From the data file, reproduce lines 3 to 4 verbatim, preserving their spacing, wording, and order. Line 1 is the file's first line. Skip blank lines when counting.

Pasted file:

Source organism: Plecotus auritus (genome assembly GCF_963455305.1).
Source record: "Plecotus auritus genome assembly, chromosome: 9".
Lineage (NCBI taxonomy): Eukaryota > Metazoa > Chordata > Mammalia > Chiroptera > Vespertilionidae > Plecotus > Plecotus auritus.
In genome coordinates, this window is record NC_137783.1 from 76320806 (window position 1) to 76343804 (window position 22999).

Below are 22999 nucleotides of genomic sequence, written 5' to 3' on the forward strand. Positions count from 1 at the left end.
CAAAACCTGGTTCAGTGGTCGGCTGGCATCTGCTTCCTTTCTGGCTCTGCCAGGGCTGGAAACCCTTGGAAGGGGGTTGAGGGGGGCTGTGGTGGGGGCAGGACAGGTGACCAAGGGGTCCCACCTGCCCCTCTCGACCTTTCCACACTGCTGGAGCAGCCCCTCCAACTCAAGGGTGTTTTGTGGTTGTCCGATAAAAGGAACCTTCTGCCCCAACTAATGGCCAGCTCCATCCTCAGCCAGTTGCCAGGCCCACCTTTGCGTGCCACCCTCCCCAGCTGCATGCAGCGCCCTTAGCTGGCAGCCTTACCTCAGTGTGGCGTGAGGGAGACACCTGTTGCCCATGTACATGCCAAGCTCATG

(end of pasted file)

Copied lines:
Lineage (NCBI taxonomy): Eukaryota > Metazoa > Chordata > Mammalia > Chiroptera > Vespertilionidae > Plecotus > Plecotus auritus.
In genome coordinates, this window is record NC_137783.1 from 76320806 (window position 1) to 76343804 (window position 22999).